It’s cover photos features a poor alligator in the Everglades struggling to find water in a culvert in the same “land” its ancestors thrived.

The book itself is a collection of documented congressional and state meeting minutes/summaries. Reading it is sometimes a collection of  nauseating run on sentences but very educational and mind-blowing.

For instance on page 21, in an excerpt from 1881, entitled: Note 2, Agreement Between *Hamilton Disston and Trustees of the Internal Improvement Fund for the Reclamation of overflowed Lands, the book reads in discussion of Lake Okeechobee, the St Lucie River, and the Caloosahatchee:

Drainage map of Florida 1911. Florida Classics Library.
State/Federal drainage map of Florida 1911. Florida Classics Library.

“…by cuts or canals, including both those already patented as well as those that may hereafter be patented to said State by the United States, the said lands are to be reclaimed and drained and rendered fit for cultivation by permanently lowing and keeping reduced the waters of Lake Okeechobee, and thereby permanently lowering and keeping reduced the high water level of said river, and by thus lowering the waters…it being understood and agreed that the drainage, reduction of lowering of the waters of Lake  Okeechobee may be made by a series of canals or cuts from the waters of said lake to the Caloosahatchee River on the west and by cuts and canals from said lake eastwardly to the waters of the St Lucie or other available point…”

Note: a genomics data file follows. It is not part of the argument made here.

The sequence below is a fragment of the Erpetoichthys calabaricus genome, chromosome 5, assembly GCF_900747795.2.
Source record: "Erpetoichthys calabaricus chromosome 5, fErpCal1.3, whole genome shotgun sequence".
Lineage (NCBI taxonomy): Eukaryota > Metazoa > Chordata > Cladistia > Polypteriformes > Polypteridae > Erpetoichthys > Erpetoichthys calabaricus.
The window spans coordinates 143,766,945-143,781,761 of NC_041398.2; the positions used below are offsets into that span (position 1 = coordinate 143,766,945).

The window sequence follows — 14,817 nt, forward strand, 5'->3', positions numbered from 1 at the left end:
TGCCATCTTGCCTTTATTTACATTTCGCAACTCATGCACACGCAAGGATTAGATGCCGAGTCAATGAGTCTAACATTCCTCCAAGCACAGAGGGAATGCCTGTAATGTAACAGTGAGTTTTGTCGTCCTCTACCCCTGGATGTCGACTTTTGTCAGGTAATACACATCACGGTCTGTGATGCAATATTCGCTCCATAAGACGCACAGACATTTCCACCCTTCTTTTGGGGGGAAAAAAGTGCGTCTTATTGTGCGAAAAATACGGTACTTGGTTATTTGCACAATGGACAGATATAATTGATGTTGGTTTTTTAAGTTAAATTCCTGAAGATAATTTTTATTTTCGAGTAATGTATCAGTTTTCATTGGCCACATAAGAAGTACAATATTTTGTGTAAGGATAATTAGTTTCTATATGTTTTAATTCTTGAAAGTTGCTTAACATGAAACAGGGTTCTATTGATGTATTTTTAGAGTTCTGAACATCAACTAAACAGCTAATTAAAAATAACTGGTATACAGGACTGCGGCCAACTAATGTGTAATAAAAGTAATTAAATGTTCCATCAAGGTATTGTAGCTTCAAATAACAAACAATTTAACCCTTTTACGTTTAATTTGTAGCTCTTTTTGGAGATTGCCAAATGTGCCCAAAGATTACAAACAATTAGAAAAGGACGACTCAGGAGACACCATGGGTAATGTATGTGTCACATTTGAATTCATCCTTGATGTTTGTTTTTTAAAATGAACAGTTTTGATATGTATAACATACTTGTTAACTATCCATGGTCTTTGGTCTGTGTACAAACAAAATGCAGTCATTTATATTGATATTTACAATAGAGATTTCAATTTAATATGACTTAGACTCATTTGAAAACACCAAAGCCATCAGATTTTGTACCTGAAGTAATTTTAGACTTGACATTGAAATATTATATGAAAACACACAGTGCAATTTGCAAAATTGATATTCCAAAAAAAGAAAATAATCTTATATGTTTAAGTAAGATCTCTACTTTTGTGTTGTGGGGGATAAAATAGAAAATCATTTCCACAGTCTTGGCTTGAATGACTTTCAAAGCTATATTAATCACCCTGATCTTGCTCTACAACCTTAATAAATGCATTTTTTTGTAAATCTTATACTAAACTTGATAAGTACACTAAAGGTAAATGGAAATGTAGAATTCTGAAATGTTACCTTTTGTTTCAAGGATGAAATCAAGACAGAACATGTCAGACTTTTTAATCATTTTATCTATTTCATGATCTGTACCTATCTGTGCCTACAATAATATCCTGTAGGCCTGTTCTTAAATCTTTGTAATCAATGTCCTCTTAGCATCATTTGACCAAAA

For me, it is hard to believe this conversation took place in 1881!

The book goes on to document the state’s efforts to introduce sugar cultivation into south en Florida around the fertile muck lands of Lake Okeechobee and is a documentary record of “those efforts at both the State and National level to ditch, dike and reclaim the Everglades for agricultural production which ultimately resulted in the legacy of destruction of ecosystems across the south region of Florida and its adjacent seacoast.”

Oh well…

The only way to change history is to know history. A visit to Val Martin’s Florida Classics Library is a great place to start!


The address of Florid Classics Library is: 11300 Se Dixie Hwy, Hobe Sound, FL 33455.  Here is the website from which you can also “browse:”(http://www.floridaclassicslibrary.com)

*Hamilton Disston was the first successful “drainer” of our state, it is widely believed that despite his “success” and great riches, he ended up committing suicide in a bathtub because of the repercussions of the “Financial Panic of 1893;” some reports say it was heart trouble. (http://en.wikipedia.org/wiki/Hamilton_Disston)